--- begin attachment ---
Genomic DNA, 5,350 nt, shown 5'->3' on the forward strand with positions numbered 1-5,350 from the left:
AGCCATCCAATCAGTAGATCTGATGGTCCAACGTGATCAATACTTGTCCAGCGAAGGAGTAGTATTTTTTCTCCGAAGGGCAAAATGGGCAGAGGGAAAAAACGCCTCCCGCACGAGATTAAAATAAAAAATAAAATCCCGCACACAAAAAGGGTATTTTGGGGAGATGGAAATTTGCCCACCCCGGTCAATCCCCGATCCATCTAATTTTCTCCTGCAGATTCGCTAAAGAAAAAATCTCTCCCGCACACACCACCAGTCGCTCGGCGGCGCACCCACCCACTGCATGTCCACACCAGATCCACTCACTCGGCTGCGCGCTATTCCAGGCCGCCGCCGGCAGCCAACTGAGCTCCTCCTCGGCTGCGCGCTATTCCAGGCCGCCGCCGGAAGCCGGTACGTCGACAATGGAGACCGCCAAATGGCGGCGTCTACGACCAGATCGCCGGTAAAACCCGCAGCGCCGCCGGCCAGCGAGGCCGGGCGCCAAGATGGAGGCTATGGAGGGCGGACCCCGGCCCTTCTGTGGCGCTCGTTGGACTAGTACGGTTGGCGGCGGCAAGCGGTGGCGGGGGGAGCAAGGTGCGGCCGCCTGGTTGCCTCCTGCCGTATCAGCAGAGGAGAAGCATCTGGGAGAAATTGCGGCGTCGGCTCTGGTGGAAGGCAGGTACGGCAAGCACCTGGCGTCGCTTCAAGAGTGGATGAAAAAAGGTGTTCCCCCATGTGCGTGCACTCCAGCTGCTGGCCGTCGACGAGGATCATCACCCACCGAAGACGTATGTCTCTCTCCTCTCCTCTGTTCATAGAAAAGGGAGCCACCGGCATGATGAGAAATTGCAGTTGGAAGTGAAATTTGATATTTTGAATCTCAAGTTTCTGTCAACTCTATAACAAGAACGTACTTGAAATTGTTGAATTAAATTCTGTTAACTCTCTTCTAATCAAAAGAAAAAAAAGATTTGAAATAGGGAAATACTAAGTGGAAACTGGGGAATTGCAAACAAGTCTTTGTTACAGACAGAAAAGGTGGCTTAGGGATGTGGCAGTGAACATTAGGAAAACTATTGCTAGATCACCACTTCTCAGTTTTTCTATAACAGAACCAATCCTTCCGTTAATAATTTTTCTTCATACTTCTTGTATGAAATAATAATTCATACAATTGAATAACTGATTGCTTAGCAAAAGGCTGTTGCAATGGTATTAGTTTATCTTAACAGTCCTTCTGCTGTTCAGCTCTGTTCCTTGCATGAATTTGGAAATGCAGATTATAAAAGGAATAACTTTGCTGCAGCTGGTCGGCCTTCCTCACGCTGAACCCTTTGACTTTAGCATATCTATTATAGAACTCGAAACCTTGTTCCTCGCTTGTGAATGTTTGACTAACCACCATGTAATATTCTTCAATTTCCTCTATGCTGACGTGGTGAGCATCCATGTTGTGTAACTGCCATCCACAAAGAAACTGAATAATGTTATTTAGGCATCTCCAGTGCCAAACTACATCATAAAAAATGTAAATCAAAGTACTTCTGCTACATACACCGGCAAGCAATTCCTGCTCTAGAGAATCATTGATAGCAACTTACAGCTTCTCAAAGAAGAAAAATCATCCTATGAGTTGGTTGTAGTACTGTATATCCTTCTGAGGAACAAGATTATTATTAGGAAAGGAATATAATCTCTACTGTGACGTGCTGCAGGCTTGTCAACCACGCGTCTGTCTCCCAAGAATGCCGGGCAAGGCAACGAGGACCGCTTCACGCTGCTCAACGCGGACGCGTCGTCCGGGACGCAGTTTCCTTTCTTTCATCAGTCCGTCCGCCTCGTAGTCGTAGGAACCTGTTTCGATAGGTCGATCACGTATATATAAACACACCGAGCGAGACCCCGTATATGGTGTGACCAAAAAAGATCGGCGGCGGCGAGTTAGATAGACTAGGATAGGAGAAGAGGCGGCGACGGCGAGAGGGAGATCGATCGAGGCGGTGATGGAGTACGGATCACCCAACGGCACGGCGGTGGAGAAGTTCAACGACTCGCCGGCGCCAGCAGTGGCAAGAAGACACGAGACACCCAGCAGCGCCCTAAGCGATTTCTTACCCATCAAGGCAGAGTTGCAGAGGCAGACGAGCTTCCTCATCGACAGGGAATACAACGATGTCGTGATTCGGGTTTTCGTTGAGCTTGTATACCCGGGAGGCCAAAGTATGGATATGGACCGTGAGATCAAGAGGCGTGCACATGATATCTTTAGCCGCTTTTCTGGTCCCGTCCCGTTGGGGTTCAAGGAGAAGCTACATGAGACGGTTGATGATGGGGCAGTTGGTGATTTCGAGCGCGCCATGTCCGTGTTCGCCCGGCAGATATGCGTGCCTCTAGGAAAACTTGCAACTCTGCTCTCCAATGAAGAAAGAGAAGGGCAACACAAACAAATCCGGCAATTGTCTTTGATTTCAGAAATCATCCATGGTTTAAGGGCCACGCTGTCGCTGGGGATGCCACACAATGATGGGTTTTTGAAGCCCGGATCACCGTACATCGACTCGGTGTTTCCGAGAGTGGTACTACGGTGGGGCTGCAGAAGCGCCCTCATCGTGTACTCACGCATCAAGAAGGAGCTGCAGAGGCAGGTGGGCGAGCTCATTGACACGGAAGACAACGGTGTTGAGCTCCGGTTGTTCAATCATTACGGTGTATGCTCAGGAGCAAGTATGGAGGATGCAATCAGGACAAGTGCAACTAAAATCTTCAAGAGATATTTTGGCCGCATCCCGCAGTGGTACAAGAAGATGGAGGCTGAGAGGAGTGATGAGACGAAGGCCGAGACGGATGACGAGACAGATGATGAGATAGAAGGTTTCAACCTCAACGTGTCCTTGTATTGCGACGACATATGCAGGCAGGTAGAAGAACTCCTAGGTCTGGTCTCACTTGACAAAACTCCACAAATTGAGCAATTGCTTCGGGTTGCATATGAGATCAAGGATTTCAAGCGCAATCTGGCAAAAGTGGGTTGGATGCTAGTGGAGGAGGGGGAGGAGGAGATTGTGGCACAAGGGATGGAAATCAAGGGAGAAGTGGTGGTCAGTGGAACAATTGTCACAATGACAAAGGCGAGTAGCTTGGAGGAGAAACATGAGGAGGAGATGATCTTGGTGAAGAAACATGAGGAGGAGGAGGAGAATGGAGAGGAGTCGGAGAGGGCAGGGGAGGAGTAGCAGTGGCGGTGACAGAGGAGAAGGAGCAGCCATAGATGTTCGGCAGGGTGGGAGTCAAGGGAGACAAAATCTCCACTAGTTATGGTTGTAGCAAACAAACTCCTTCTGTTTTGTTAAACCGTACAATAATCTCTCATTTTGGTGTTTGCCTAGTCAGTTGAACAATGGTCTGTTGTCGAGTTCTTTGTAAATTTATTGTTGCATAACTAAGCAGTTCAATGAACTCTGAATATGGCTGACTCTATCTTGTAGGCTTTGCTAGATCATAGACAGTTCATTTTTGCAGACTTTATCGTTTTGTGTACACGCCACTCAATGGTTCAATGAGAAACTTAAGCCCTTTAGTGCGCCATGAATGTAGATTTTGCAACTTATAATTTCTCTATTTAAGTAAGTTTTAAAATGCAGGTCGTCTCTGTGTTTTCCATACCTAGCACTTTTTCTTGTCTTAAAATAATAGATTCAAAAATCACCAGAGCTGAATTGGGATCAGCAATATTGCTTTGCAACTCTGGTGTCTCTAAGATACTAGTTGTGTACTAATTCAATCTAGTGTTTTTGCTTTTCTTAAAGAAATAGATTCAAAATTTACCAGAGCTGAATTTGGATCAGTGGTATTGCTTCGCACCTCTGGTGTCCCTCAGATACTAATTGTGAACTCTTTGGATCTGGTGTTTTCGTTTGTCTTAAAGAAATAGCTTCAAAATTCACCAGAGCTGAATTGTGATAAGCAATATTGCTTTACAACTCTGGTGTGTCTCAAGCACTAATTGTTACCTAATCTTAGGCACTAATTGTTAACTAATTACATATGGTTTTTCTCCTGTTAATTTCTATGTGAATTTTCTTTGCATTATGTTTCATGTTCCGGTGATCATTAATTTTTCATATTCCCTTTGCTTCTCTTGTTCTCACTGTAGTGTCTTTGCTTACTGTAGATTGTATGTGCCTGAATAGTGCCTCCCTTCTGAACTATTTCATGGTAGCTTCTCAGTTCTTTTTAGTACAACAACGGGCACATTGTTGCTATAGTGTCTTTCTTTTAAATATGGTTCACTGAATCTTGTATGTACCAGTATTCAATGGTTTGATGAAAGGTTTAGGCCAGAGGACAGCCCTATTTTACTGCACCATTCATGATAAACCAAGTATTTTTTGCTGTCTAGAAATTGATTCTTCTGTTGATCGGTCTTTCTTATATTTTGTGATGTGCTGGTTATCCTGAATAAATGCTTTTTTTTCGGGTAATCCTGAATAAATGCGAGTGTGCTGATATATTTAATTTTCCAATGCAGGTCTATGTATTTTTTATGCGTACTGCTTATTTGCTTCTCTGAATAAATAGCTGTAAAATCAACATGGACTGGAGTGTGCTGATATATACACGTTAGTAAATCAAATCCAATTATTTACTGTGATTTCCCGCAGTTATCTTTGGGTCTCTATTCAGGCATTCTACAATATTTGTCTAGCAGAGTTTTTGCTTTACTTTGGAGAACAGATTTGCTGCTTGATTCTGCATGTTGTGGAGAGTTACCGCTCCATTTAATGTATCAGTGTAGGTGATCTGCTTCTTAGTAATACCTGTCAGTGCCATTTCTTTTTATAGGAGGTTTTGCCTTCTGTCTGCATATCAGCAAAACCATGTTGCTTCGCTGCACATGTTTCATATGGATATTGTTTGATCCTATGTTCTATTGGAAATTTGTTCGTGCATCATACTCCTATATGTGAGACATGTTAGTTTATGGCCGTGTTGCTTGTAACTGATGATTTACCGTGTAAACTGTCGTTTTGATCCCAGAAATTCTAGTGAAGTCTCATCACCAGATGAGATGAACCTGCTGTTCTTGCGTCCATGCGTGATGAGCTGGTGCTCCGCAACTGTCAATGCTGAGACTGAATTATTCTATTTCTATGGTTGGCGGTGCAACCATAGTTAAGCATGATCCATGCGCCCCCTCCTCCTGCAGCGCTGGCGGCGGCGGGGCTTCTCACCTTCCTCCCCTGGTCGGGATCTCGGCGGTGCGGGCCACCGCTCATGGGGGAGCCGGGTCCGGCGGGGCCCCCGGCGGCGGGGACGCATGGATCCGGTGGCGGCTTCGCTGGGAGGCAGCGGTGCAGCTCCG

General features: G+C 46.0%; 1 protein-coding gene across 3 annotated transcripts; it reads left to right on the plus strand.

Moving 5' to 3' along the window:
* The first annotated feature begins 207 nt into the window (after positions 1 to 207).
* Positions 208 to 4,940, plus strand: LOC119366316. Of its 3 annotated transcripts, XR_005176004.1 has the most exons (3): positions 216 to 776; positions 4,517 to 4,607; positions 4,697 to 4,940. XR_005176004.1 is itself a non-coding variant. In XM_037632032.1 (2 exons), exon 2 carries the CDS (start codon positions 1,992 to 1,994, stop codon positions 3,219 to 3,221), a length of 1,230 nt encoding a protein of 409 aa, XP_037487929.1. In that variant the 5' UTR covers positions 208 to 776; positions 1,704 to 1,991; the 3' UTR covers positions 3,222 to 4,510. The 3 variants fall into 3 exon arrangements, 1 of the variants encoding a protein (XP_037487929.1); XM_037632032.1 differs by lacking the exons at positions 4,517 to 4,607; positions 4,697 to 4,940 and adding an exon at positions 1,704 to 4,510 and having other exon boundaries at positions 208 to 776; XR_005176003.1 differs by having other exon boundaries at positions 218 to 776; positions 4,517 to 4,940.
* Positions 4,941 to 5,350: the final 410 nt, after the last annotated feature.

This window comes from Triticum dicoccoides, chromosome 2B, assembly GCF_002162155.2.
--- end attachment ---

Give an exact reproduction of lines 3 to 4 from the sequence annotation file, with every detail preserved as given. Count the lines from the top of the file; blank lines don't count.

General features: G+C 46.0%; 1 protein-coding gene across 3 annotated transcripts; it reads left to right on the plus strand.

Moving 5' to 3' along the window: